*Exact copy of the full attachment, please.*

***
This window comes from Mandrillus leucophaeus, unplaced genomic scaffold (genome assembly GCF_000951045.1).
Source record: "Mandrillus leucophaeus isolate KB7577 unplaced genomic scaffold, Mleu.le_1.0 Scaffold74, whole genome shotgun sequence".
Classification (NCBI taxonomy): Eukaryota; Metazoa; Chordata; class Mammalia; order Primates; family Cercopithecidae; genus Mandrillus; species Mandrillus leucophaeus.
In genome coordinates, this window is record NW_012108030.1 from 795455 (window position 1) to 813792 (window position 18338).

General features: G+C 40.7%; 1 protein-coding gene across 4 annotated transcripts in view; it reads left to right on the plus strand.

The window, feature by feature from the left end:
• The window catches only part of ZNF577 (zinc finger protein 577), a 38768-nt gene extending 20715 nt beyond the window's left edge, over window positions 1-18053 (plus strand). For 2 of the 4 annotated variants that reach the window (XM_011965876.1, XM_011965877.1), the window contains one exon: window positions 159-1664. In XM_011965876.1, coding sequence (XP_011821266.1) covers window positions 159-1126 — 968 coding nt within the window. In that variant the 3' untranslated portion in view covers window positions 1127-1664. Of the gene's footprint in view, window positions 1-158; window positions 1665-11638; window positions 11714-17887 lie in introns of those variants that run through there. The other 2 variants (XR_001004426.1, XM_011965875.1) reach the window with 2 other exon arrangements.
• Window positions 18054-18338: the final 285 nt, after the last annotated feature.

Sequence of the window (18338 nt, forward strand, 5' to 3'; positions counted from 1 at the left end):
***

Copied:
This window comes from Mandrillus leucophaeus, unplaced genomic scaffold (genome assembly GCF_000951045.1).
Source record: "Mandrillus leucophaeus isolate KB7577 unplaced genomic scaffold, Mleu.le_1.0 Scaffold74, whole genome shotgun sequence".
Classification (NCBI taxonomy): Eukaryota; Metazoa; Chordata; class Mammalia; order Primates; family Cercopithecidae; genus Mandrillus; species Mandrillus leucophaeus.
In genome coordinates, this window is record NW_012108030.1 from 795455 (window position 1) to 813792 (window position 18338).

General features: G+C 40.7%; 1 protein-coding gene across 4 annotated transcripts in view; it reads left to right on the plus strand.

The window, feature by feature from the left end:
• The window catches only part of ZNF577 (zinc finger protein 577), a 38768-nt gene extending 20715 nt beyond the window's left edge, over window positions 1-18053 (plus strand). For 2 of the 4 annotated variants that reach the window (XM_011965876.1, XM_011965877.1), the window contains one exon: window positions 159-1664. In XM_011965876.1, coding sequence (XP_011821266.1) covers window positions 159-1126 — 968 coding nt within the window. In that variant the 3' untranslated portion in view covers window positions 1127-1664. Of the gene's footprint in view, window positions 1-158; window positions 1665-11638; window positions 11714-17887 lie in introns of those variants that run through there. The other 2 variants (XR_001004426.1, XM_011965875.1) reach the window with 2 other exon arrangements.
• Window positions 18054-18338: the final 285 nt, after the last annotated feature.

Sequence of the window (18338 nt, forward strand, 5' to 3'; positions counted from 1 at the left end):